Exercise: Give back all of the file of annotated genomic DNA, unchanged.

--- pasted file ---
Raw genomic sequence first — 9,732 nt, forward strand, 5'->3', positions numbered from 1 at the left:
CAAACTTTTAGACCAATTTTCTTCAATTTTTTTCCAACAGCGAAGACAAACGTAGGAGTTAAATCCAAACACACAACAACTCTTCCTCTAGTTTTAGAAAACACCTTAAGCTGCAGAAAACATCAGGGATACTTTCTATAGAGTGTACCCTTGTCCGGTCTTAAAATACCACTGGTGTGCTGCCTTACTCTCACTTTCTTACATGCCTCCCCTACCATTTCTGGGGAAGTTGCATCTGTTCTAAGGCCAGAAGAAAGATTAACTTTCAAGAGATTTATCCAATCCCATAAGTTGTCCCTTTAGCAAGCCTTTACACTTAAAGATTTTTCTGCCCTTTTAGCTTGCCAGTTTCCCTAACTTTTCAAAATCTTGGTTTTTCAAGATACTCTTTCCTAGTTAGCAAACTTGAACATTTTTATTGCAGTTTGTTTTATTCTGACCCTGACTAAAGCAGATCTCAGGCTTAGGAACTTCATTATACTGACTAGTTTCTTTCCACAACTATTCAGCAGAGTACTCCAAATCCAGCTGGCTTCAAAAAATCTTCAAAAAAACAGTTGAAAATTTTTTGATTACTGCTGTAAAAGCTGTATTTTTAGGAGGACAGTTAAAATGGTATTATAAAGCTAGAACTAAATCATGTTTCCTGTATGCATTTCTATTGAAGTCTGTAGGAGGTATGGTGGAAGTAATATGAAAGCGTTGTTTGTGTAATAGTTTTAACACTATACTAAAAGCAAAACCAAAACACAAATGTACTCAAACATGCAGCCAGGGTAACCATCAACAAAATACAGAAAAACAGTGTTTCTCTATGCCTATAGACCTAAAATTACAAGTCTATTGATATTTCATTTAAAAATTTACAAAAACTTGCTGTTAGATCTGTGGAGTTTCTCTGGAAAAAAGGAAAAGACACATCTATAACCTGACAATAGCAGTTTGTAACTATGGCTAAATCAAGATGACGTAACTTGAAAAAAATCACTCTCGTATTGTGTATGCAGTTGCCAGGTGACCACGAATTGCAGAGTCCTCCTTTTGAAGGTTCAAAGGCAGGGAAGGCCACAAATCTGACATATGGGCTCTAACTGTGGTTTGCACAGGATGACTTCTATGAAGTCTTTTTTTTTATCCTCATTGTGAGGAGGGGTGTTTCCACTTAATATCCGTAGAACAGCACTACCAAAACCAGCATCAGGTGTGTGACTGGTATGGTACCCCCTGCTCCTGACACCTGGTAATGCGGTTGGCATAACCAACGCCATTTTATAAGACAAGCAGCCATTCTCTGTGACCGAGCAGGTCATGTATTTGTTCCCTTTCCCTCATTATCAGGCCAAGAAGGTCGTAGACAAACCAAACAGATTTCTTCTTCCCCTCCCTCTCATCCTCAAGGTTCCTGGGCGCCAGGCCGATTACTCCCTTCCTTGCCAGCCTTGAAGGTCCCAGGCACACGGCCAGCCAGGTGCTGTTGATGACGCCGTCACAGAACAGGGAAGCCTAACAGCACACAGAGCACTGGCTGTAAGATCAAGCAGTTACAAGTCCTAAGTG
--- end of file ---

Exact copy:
Raw genomic sequence first — 9,732 nt, forward strand, 5'->3', positions numbered from 1 at the left:
CAAACTTTTAGACCAATTTTCTTCAATTTTTTTCCAACAGCGAAGACAAACGTAGGAGTTAAATCCAAACACACAACAACTCTTCCTCTAGTTTTAGAAAACACCTTAAGCTGCAGAAAACATCAGGGATACTTTCTATAGAGTGTACCCTTGTCCGGTCTTAAAATACCACTGGTGTGCTGCCTTACTCTCACTTTCTTACATGCCTCCCCTACCATTTCTGGGGAAGTTGCATCTGTTCTAAGGCCAGAAGAAAGATTAACTTTCAAGAGATTTATCCAATCCCATAAGTTGTCCCTTTAGCAAGCCTTTACACTTAAAGATTTTTCTGCCCTTTTAGCTTGCCAGTTTCCCTAACTTTTCAAAATCTTGGTTTTTCAAGATACTCTTTCCTAGTTAGCAAACTTGAACATTTTTATTGCAGTTTGTTTTATTCTGACCCTGACTAAAGCAGATCTCAGGCTTAGGAACTTCATTATACTGACTAGTTTCTTTCCACAACTATTCAGCAGAGTACTCCAAATCCAGCTGGCTTCAAAAAATCTTCAAAAAAACAGTTGAAAATTTTTTGATTACTGCTGTAAAAGCTGTATTTTTAGGAGGACAGTTAAAATGGTATTATAAAGCTAGAACTAAATCATGTTTCCTGTATGCATTTCTATTGAAGTCTGTAGGAGGTATGGTGGAAGTAATATGAAAGCGTTGTTTGTGTAATAGTTTTAACACTATACTAAAAGCAAAACCAAAACACAAATGTACTCAAACATGCAGCCAGGGTAACCATCAACAAAATACAGAAAAACAGTGTTTCTCTATGCCTATAGACCTAAAATTACAAGTCTATTGATATTTCATTTAAAAATTTACAAAAACTTGCTGTTAGATCTGTGGAGTTTCTCTGGAAAAAAGGAAAAGACACATCTATAACCTGACAATAGCAGTTTGTAACTATGGCTAAATCAAGATGACGTAACTTGAAAAAAATCACTCTCGTATTGTGTATGCAGTTGCCAGGTGACCACGAATTGCAGAGTCCTCCTTTTGAAGGTTCAAAGGCAGGGAAGGCCACAAATCTGACATATGGGCTCTAACTGTGGTTTGCACAGGATGACTTCTATGAAGTCTTTTTTTTTATCCTCATTGTGAGGAGGGGTGTTTCCACTTAATATCCGTAGAACAGCACTACCAAAACCAGCATCAGGTGTGTGACTGGTATGGTACCCCCTGCTCCTGACACCTGGTAATGCGGTTGGCATAACCAACGCCATTTTATAAGACAAGCAGCCATTCTCTGTGACCGAGCAGGTCATGTATTTGTTCCCTTTCCCTCATTATCAGGCCAAGAAGGTCGTAGACAAACCAAACAGATTTCTTCTTCCCCTCCCTCTCATCCTCAAGGTTCCTGGGCGCCAGGCCGATTACTCCCTTCCTTGCCAGCCTTGAAGGTCCCAGGCACACGGCCAGCCAGGTGCTGTTGATGACGCCGTCACAGAACAGGGAAGCCTAACAGCACACAGAGCACTGGCTGTAAGATCAAGCAGTTACAAGTCCTAAGTG